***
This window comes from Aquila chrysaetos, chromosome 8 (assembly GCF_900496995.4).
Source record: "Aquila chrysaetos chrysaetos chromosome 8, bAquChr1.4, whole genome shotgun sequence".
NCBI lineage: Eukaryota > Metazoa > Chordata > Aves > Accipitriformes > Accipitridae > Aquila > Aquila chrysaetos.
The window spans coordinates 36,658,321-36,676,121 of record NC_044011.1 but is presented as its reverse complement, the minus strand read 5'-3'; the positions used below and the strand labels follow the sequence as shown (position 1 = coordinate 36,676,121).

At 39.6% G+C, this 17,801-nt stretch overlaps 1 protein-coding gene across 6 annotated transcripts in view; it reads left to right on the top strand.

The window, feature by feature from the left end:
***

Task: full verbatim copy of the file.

This window comes from Aquila chrysaetos, chromosome 8 (assembly GCF_900496995.4).
Source record: "Aquila chrysaetos chrysaetos chromosome 8, bAquChr1.4, whole genome shotgun sequence".
NCBI lineage: Eukaryota > Metazoa > Chordata > Aves > Accipitriformes > Accipitridae > Aquila > Aquila chrysaetos.
The window spans coordinates 36,658,321-36,676,121 of record NC_044011.1 but is presented as its reverse complement, the minus strand read 5'-3'; the positions used below and the strand labels follow the sequence as shown (position 1 = coordinate 36,676,121).

At 39.6% G+C, this 17,801-nt stretch overlaps 1 protein-coding gene across 6 annotated transcripts in view; it reads left to right on the top strand.

The window, feature by feature from the left end: